1. 10 Plant Species and Ethnobotanical Cards, or project of your choice: for an example of good information to include see Starflower Foundation printable cards for an idea of what to include, or use the template to make your own. Include ethnobotanical notes: http://www.wnps.org/education/resources/plantid_cn.html OR better yet, be creative, make your own using sketches and plant material. Can be linked to Campus, Field Notes to the Future and the Waterlines Map.

 

  1. Participation in one or two outside of class-time Gathering, Service, or Action Activity(s): for example gathering nettles for the Living Breath Symposium, volunteer at the Living Breath Symposium, support 100th Anniversary Montlake Cut Tribal Canoe Family Paddle, attend gift making events.

 

  1. Final Activity and Reflection: on exploring the places, stories and relationships connected to wǝɫǝbʔaltxʷ.

 

  1. Participation: Attendance and timely arrival to class is essential in this course.

 

 

Course schedule (to be adapted as needed)

Themes

Readings

In class

Assignment Due

Week 1 

3/28 Welcome

Coast Salish World and Stories

Roger Fernandes

 

Welcoming and Introductions: Where are we and why are we here? Community, and Campus

For Thursday: Review texts, Map, Field Notes to the Future; and write your reflection based on in-class story experience and your hopes for your learning this quarter

Landscape as Memory

3/30

 

 

Presentation: Edges and Openings

Seattle Waterlines &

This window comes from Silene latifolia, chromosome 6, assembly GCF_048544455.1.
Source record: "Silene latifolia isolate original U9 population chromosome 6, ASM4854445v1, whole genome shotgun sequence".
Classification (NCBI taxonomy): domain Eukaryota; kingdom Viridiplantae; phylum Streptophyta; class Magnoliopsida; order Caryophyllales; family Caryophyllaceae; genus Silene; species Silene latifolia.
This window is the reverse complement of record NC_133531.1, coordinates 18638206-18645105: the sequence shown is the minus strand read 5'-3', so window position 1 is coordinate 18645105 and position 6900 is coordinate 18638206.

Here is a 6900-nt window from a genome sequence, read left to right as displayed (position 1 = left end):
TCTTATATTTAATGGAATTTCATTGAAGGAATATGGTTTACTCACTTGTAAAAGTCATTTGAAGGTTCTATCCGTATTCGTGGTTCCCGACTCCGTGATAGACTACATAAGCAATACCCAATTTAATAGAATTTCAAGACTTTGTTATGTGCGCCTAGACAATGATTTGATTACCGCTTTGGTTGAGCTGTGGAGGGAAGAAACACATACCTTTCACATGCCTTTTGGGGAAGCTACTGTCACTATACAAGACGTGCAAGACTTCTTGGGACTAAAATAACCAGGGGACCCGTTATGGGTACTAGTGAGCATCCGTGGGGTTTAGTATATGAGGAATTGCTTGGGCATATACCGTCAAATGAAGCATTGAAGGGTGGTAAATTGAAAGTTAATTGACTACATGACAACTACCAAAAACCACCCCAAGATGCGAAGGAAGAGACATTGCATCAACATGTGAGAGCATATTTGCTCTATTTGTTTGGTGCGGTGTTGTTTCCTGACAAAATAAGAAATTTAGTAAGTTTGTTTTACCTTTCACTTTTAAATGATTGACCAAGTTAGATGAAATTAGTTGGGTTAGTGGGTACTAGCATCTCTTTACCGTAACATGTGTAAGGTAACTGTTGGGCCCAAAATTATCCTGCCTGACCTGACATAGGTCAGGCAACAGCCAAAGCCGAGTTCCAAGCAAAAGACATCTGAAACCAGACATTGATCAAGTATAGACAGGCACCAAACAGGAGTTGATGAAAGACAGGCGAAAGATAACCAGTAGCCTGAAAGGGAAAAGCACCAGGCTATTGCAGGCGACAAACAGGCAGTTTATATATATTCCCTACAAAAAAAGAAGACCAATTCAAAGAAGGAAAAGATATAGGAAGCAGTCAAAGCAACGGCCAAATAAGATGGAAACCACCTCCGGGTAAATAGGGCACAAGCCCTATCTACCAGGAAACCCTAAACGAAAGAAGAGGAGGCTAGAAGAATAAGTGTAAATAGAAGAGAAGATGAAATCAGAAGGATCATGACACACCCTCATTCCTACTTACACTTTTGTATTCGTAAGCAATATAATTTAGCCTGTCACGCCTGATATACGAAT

Field Notes to the Future

(Campus Walk option at 1:30-3:15 Wallace Hall ACC 120)

Reflection paper

Week 2

Wealth

4/4

The Earth’s Blanket

Prologue: The Land and the Peoples

1. Wealth and Value in a Changing Land

Reading-based discussion

 

Teachings of the Tree People

 

Presentation: Edges and Openings

 

Language and Story

4/6

Warren King George

Green River Canoe

The Earth’s Blanket

2. Land-based Stories of People and Home Places

3. A Kincentric Approach to Nature

 

 

Reflection paper

Week 3

4/11

 

 

Canoe Readings From Martime Heritage Publication

Campus Walk to Foster Island abilities permitting

 

Ceremony

4/13

The Earth’s Blanket

4. Honouring Nature through Ceremony and Ritual

 

 

 

Extended Campus Walk: abilities permitting

Greenlake or Campus to U Village

Reflection paper

 

 

Week 4

Communities

4/18

The Earth’s Blanket

5. The Balance between Humans and Nature

6. Looking After the Lands and Waters

 

Gary Nabhan campus visit

 

Relationships

4/20

The Earth’s Blanket

7. Everything Is One

8. Finding Meaning in a Contemporary Context

 

Discussion of campus walking experiences

Reflection paper

Extended into

Week 6

The Earth’s Blanket

 

 

 

Relationships

4/25

The Earth’s Blanket

7. Everything Is One

 

8. Finding Meaning in a Contemporary Context

 

Gather and Gifts

 

 

Indigenous presence

4/27

Changes and Indigenous Presence : City of Seattle

Waterlines Map Resources Including Indigenous Atlas of Seattle Place Names

 

Films:

Princess Angeline

 

 

 

Week 7

 

 

 

Resilience

5/2

Restoring the Pacific Northwest: Pacific Northwest Ecosystems

 

1.Northwest Environmental Geography and History

 

2. Ecological Restoration

 

Gather and Gifts

Reflection

5/4

Living Breath of wǝɫǝbʔaltxʷ

Restoring the Pacific Northwest

Pacific Northwest Ecosystems

 

3.Bunchgrass Prairies